When I entered, I first saw the YA "den," with beaded strings hanging in front of a window, a couch, and a boom box with headphones, as well as books. It looked very teen-friendly.
There are US and world maps on the wall, which I always like to see. I also noted that biographies have their own section. Classification is DDS and 920 is "collective biography," but the true biographies are at the end of the 900s, labeled "B". I think there are many biography fans who appreciate this practice.
The reference section includes several old volumes of Stearns County history, and there are about five public computers.
When I got to the children's side of the space, I was surprised to see a large "log cabin" as the central element--see the picture. I talked to the staff person about it and learned that she and her husband built it for another purpose, then brought it to the library "temporarily." Of course, children love it so much, it has to stay! She said that they find books and head straight to it to settle in and read.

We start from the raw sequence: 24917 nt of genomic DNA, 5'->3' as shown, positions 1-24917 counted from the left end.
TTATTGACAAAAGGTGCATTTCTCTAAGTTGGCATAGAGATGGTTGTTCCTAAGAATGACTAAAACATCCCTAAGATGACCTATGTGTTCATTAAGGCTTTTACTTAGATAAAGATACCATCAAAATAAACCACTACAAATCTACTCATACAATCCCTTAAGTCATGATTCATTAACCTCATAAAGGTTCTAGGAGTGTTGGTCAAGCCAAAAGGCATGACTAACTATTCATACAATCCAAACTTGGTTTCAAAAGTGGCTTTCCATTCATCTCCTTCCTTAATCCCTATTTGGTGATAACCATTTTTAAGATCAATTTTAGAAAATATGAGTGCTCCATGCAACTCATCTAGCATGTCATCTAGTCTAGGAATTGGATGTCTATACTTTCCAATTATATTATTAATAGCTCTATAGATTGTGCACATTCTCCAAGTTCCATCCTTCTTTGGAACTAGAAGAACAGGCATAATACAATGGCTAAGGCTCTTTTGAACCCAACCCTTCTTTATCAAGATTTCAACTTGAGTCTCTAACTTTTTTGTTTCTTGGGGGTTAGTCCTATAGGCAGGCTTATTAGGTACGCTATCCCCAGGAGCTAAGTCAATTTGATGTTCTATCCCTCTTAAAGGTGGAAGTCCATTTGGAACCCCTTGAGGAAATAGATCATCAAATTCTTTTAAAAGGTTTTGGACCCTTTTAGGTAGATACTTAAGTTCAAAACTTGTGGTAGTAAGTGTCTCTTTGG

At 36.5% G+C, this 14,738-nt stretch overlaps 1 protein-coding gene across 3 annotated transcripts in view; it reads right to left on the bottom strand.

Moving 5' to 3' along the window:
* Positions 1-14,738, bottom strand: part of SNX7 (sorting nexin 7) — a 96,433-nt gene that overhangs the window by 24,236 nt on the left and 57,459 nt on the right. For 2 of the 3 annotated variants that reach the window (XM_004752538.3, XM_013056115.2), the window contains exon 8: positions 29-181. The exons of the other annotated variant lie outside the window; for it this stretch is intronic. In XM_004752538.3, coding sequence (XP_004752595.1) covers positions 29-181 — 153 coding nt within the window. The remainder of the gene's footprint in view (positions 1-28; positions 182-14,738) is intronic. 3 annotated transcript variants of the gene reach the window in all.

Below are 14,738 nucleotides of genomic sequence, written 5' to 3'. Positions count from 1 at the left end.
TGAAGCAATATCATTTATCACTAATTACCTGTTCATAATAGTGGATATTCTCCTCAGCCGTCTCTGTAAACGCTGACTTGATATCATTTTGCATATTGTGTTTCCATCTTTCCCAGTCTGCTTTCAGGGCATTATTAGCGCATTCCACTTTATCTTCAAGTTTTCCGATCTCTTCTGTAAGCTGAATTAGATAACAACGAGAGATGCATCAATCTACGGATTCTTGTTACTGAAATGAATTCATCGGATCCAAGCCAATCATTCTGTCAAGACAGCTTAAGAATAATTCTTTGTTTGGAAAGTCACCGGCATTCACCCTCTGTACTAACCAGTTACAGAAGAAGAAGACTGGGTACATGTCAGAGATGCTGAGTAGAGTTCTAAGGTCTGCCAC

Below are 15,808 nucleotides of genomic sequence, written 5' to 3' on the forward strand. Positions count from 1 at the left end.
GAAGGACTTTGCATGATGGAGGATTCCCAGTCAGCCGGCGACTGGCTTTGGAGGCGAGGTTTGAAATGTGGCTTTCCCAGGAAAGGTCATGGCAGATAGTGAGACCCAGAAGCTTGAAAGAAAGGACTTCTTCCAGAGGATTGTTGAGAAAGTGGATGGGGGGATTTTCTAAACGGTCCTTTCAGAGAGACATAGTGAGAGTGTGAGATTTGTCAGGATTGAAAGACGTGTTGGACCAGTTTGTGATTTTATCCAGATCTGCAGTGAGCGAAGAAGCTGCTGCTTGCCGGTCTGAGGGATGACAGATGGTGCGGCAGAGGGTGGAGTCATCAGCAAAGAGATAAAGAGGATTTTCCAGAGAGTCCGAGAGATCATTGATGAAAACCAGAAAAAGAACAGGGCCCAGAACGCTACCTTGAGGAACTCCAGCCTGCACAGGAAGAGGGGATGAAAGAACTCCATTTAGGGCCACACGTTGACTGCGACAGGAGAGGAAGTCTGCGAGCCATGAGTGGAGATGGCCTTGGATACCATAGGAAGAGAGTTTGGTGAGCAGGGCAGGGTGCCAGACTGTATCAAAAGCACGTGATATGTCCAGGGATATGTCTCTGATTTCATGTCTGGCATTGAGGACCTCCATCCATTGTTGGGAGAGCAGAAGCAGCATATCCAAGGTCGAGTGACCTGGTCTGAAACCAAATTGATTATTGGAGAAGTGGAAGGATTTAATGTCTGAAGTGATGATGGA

I also learned that this relatively small branch has a large circulation. On any given day, they receive 150-300 items to fill patron requests. The whole collection "floats"--that is, items "live" where they are returned, unless collections get severely out of balance. I don't recall whether this was the entire Great River system, or a sub-system; perhaps someone reading this will add a clarifying comment. The advantage of this practice is that patrons coming here do not always find the same titles by Patterson or Grisham, for example.
There is art on the walls that changes monthly, and a magazine exchange in the lobby, a nice practice for smaller libraries.
Off the subject of libraries somewhat, but a reflection of Paynesville: I walked around the main street a bit before getting back in the car, and in the window of the local newspaper a saw a poster titled "Kid Kindness." It was about a project (perhaps on-going?) in which kids prepare "birthday bags" (cake and frosting mix and candles, for food shelf patrons) and "snack bags" (five nutritious snacks, one week's worth, for lower-grade kids who otherwise would not have a snack at school. Hooray for the kids of Paynesville who do this!